The prison bag sits underneath our clothing rail in the bedroom where it has been gathering dust for almost three months.  It’s a North Face bag whose previous uses have included trips to Cuba, LA, New York and Ibiza, weddings, funerals, visits to the in laws, camping trips, yoga retreats – It’s been around, but now it waits, holding an unlikely collection of items helpfully recommended by kindly veterans of holidays at Her Majesty’s pleasure.  It contains an assortment of the usual socks, pants, T shirts and joggers, some pretty hideous shower shoes, a small radio, batteries, stamps, stationary, 3 precious books that have been deliberated over for hours, the closest thing permissible to a yoga mat.  No hoods, no black, no camo.

I am entirely used to it now.  During the first long weeks that the jury were out I hated it.  I unpacked it mentally, saving the things that could be used in the course of our free lives, chucking the shower shoes for sure, wondering about the radio.  The yoga towels might be good for the beach?

As the deliberation goes on I begin to be grateful for the continued presence of the bag.  As long as it remains where it is, so will he.  Every morning on the door step I say, “You just keep coming home, OK? You hear me? You just come home”. “I’ll try” he says and disappears on his bike, long legs turning the wheels easily.  Fit, handsome, mine.

Being naturally nosy I have spent months bursting to know the outcome of this 9 month marathon of a trial, but not any more. I don’t care if I never know, if it never ends, no clear outcome, no release, no certainty, so long as he just keeps coming home.

It is May 12th.  I pick my little daughter up from an ambitious camping trip with her school.  It has rained all week.  She greets me with a posy she has picked and held in a hot hand for the entire three and a half hour coach trip.  It’s a little wilted, but it touches me more than I can say.  She is grubby and exhausted and so so happy to be home.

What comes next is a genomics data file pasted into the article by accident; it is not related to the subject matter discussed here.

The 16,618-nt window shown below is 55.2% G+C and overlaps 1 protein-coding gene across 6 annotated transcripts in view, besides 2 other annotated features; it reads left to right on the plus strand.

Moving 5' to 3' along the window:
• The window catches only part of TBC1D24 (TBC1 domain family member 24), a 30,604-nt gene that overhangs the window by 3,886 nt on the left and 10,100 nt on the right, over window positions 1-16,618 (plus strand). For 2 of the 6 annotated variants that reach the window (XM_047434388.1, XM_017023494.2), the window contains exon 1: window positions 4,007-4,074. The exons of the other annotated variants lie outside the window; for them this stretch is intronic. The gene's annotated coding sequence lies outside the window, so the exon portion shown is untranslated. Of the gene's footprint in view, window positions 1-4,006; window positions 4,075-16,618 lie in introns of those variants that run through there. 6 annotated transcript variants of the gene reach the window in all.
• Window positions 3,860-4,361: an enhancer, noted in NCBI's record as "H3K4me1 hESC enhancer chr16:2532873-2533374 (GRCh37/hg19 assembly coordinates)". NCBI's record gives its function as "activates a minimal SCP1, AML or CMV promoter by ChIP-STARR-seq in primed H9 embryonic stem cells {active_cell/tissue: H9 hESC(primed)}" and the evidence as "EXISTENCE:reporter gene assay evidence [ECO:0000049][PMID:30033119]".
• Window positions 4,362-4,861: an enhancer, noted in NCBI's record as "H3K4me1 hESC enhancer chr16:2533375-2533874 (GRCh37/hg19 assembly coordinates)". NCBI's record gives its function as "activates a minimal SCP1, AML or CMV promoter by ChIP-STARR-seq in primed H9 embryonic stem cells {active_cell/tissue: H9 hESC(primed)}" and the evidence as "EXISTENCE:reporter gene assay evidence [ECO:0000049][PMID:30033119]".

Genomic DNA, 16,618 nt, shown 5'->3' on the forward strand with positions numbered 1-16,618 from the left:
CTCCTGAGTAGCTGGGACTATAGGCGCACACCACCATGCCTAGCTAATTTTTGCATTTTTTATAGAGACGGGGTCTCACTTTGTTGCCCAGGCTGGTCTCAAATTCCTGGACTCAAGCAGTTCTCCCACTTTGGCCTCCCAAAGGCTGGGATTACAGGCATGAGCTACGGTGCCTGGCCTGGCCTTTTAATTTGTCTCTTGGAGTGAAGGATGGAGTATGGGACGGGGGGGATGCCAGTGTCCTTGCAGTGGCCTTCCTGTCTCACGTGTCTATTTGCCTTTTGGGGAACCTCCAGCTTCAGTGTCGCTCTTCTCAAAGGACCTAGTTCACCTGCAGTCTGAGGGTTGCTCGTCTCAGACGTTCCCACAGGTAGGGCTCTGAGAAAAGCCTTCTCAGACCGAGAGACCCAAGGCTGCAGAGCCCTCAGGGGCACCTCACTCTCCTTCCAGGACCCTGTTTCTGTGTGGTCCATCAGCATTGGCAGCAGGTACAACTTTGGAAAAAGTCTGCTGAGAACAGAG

We sit entwined in the garden eating watermelon, talking and telling and laughing.  It is heaven.  Rob is due home soon.  The jury finish at 3.30 and we had spoken at 3.  I don’t even ask anymore if there is any news.  It has been a month without news.  Every morning he leaves before 8, travels to Birmingham, sits in the court buildings all day and comes home at 6. Tomorrow the judge is otherwise engaged and so if we can make it until the end of the day we are looking forward to another weekend together.

The days when weekends were overshadowed by what might be coming are long gone. We just live the moments, all of them, not letting the menace of fear darken our times together.  Tala wants to trick Rob and begs me to tell him she has gone to a friends house, delighting in the thought of the happy surprise he will get when she jumps out from her predictable hiding place behind the front door.  I hunt for my phone, always somewhere else, or on silent. I find it in the car, on silent, vibrating rhythmically with his incoming call.

“Hello darling, are you nearly home, I’m afraid Tala isn’t here”. I say, winking at the now wildly gesticulating Tala, letting her know that her trick is underway. “Darling” he says and I know already from the tone of his voice that he must tell me something that he doesn’t want to speak out loud, something he knows will hurt me.  His voice is so kind and so full of compassion for me and for the pain he is powerless not to inflict.

He comes out with it.  A factual statement.  “We’ve had a verdict and I’m afraid that it is guilty”.  Nothing happens.  It doesn’t register with me.  It’s simply unacceptable.  We know it’s wrong.  We know the judge knows its wrong: He threw it out of court after listening to the prosecution make their case for three months, ruling that there was no case to answer in terms of the evidence presented or the Law.  HMRC appealed however and the case went to the Court of Appeal where the judges’ ruling was overturned, much to his apparent frustration and so here we are.  The jury have made a terrible mistake and surely that can’t be allowed to happen? Denial, total denial.

“Are you OK” I ask? “What about the others?”. “Cyril got off, but they did Norman too”. I’m stunned. Norman Leighton is 65 and retired.  The work he did on the film scheme was a tiny percentage of the work he took on during a single year: a smallish job he probably didn’t even really think about.  The fact that he ended up in the dock at all continues to be a source of puzzlement for everyone involved in the case, the judge included who had in his summing up given a very clear rationale of why Cyril and Norman couldn’t possibly be convicted.

I thank God for Cyril. He has worked with Rob for many years and was an employee who had no involvement in the structuring and running of the business and yet his life has been hostage to this legal process, as has ours, for the last 8 years. He has a beautiful wife and three small children including a baby just months old.  I bless them all mentally and wish them everything good in life.

Suddenly my heart falls through my feet. I tell Rob that I love him so much.  I try to hold it together. I try not to cry.  I can hear that my choked tears are making him feel worse than he must already be feeling. “I’m coming home” he says, “but I’ll be a few hours”.

“Mamma, what’s wrong?”, Tala asks. “What’s happened to Daddy?”